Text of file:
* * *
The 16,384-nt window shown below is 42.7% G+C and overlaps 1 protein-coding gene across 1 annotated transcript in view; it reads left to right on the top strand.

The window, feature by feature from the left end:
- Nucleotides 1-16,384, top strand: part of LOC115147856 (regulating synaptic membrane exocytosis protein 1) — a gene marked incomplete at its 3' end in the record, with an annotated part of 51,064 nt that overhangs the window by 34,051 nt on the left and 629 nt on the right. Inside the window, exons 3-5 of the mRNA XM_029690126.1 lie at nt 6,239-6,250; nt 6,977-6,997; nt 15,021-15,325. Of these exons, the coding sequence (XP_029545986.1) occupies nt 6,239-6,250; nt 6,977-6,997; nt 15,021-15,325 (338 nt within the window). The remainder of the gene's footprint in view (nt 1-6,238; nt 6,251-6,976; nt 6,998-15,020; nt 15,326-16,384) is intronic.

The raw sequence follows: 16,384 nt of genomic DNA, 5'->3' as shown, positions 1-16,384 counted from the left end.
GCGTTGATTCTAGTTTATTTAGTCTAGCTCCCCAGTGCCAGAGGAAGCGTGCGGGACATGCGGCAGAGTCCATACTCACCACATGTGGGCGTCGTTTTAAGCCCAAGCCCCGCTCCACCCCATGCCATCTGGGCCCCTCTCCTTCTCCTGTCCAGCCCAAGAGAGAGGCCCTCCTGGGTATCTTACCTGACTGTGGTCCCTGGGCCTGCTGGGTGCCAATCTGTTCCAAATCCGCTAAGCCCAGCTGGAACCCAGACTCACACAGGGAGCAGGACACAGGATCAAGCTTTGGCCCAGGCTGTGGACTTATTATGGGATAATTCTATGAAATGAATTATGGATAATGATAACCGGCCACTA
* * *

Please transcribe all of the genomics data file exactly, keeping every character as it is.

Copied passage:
The 16,384-nt window shown below is 42.7% G+C and overlaps 1 protein-coding gene across 1 annotated transcript in view; it reads left to right on the top strand.

The window, feature by feature from the left end:
- Nucleotides 1-16,384, top strand: part of LOC115147856 (regulating synaptic membrane exocytosis protein 1) — a gene marked incomplete at its 3' end in the record, with an annotated part of 51,064 nt that overhangs the window by 34,051 nt on the left and 629 nt on the right. Inside the window, exons 3-5 of the mRNA XM_029690126.1 lie at nt 6,239-6,250; nt 6,977-6,997; nt 15,021-15,325. Of these exons, the coding sequence (XP_029545986.1) occupies nt 6,239-6,250; nt 6,977-6,997; nt 15,021-15,325 (338 nt within the window). The remainder of the gene's footprint in view (nt 1-6,238; nt 6,251-6,976; nt 6,998-15,020; nt 15,326-16,384) is intronic.

The raw sequence follows: 16,384 nt of genomic DNA, 5'->3' as shown, positions 1-16,384 counted from the left end.
GCGTTGATTCTAGTTTATTTAGTCTAGCTCCCCAGTGCCAGAGGAAGCGTGCGGGACATGCGGCAGAGTCCATACTCACCACATGTGGGCGTCGTTTTAAGCCCAAGCCCCGCTCCACCCCATGCCATCTGGGCCCCTCTCCTTCTCCTGTCCAGCCCAAGAGAGAGGCCCTCCTGGGTATCTTACCTGACTGTGGTCCCTGGGCCTGCTGGGTGCCAATCTGTTCCAAATCCGCTAAGCCCAGCTGGAACCCAGACTCACACAGGGAGCAGGACACAGGATCAAGCTTTGGCCCAGGCTGTGGACTTATTATGGGATAATTCTATGAAATGAATTATGGATAATGATAACCGGCCACTA